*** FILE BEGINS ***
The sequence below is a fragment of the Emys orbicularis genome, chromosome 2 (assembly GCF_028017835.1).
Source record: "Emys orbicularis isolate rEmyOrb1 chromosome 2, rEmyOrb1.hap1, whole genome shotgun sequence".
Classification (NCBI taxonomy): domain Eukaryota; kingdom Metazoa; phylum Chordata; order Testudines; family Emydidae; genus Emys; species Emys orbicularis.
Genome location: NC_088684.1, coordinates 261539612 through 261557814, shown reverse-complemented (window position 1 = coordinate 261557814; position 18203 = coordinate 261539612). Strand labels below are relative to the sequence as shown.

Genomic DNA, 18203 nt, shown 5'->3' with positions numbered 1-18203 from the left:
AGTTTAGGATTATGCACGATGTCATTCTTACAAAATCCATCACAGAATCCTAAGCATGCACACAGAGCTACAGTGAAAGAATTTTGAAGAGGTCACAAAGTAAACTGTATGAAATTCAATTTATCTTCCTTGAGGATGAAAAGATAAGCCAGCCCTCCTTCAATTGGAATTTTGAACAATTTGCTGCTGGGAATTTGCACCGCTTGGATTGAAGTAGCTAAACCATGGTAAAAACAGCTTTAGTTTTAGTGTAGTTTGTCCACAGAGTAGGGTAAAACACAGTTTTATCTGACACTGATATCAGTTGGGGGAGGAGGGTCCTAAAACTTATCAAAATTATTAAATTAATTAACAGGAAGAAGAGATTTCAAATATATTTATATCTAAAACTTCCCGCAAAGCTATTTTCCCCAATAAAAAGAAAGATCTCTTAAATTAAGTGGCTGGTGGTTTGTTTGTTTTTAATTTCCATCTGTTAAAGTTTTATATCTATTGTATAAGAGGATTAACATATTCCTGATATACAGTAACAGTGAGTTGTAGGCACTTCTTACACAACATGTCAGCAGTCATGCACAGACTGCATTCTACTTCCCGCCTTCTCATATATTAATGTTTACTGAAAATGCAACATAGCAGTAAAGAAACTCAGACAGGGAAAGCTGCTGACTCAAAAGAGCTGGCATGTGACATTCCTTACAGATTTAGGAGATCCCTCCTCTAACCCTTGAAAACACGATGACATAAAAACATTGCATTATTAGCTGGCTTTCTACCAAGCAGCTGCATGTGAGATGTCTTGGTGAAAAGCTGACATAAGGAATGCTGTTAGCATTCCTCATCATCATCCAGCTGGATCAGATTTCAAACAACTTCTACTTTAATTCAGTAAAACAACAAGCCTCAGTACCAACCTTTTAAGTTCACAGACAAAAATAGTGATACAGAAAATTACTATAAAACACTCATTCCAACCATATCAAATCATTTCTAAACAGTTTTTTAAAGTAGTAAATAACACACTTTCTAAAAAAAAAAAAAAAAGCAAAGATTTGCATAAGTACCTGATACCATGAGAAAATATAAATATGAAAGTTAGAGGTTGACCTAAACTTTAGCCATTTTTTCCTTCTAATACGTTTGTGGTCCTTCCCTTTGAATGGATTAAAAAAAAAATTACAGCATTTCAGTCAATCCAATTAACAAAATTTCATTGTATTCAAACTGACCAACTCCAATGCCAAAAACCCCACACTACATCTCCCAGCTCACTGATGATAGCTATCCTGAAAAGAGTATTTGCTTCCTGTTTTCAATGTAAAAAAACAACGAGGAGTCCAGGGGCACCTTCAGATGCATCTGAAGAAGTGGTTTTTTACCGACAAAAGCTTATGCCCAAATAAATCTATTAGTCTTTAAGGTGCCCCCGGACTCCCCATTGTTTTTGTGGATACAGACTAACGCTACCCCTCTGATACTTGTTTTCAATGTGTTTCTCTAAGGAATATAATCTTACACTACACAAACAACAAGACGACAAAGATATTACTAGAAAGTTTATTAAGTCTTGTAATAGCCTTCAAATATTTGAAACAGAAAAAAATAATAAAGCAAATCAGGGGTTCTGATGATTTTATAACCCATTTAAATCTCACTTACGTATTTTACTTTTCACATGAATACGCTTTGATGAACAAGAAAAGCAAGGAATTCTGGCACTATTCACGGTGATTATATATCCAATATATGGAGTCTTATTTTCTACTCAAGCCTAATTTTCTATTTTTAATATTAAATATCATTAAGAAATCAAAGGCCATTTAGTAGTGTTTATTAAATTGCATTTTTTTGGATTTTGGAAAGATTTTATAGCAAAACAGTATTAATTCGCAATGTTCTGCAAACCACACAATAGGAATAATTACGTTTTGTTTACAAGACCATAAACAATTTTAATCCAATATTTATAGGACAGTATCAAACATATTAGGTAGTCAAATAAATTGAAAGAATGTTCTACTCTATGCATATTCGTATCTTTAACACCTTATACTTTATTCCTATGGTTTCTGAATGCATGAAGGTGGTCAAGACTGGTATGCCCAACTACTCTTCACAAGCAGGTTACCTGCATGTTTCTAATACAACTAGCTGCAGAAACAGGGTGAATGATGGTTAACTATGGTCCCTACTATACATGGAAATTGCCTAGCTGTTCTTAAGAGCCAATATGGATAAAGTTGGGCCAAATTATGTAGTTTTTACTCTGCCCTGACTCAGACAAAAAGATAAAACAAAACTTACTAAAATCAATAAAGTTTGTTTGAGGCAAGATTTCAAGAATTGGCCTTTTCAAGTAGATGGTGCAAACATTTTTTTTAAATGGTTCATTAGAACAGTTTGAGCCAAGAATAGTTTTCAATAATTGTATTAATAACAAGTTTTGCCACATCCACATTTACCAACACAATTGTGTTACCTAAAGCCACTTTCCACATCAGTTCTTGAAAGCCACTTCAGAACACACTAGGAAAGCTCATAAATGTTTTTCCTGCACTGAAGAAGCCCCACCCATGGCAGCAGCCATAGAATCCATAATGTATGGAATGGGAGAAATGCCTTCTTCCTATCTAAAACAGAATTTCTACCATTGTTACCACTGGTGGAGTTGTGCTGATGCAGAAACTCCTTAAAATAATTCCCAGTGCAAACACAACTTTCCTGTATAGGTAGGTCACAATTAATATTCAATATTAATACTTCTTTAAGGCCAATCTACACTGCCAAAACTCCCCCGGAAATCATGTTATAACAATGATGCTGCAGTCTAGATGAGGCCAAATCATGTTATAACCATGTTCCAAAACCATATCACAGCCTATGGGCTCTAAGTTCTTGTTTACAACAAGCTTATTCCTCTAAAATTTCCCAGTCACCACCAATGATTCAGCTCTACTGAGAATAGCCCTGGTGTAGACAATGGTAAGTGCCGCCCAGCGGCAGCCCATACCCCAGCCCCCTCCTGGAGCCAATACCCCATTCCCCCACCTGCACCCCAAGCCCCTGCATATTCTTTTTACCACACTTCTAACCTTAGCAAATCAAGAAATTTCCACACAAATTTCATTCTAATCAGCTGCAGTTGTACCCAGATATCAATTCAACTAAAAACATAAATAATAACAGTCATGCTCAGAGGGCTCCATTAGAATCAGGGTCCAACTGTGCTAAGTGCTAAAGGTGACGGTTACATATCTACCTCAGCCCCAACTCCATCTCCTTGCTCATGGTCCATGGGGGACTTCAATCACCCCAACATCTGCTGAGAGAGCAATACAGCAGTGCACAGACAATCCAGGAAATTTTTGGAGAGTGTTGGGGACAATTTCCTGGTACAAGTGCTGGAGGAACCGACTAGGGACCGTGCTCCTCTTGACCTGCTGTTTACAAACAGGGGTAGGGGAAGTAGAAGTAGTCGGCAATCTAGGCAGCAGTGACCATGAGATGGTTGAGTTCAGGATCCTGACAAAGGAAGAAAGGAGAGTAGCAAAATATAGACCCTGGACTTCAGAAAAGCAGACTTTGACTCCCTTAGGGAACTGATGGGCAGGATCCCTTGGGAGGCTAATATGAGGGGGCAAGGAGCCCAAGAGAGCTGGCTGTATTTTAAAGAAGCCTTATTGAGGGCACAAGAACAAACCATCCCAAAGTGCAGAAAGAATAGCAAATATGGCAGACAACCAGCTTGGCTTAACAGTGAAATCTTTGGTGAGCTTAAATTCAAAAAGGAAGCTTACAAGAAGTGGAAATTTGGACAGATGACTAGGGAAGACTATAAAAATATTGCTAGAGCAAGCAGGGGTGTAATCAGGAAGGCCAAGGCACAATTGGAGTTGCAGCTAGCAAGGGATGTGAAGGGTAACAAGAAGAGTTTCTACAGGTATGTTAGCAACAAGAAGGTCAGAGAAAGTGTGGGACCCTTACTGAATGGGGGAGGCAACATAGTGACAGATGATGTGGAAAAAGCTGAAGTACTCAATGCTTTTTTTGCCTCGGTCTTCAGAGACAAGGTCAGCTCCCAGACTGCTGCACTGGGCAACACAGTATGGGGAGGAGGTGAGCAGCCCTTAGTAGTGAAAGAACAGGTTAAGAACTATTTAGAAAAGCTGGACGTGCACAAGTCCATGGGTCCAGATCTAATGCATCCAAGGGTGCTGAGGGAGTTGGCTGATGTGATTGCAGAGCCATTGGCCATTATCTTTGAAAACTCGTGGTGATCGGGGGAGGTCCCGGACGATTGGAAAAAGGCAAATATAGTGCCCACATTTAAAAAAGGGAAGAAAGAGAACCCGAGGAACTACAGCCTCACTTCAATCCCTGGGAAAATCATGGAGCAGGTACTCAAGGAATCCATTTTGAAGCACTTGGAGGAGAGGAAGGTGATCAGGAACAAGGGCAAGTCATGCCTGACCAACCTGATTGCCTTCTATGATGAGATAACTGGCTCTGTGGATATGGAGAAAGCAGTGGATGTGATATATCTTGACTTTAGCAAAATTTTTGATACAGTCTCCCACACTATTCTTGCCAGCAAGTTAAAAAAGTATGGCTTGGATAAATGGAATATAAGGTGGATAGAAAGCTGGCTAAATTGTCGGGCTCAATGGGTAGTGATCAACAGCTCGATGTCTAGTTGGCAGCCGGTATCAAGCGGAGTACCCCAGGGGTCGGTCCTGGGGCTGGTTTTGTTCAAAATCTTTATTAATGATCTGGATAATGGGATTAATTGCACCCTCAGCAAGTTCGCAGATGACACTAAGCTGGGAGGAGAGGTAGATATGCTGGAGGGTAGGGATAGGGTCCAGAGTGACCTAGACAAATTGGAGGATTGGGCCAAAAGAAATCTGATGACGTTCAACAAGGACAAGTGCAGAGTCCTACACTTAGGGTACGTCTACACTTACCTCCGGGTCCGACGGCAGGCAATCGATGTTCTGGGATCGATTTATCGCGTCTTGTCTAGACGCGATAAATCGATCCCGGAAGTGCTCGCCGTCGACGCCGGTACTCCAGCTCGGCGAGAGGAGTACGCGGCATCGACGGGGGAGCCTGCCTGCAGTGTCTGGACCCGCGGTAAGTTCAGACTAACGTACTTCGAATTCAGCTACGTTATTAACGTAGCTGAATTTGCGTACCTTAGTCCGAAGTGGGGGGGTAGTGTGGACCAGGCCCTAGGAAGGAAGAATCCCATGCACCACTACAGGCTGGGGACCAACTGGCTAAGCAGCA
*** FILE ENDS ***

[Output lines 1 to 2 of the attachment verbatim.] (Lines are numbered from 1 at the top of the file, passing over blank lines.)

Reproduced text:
The sequence below is a fragment of the Emys orbicularis genome, chromosome 2 (assembly GCF_028017835.1).
Source record: "Emys orbicularis isolate rEmyOrb1 chromosome 2, rEmyOrb1.hap1, whole genome shotgun sequence".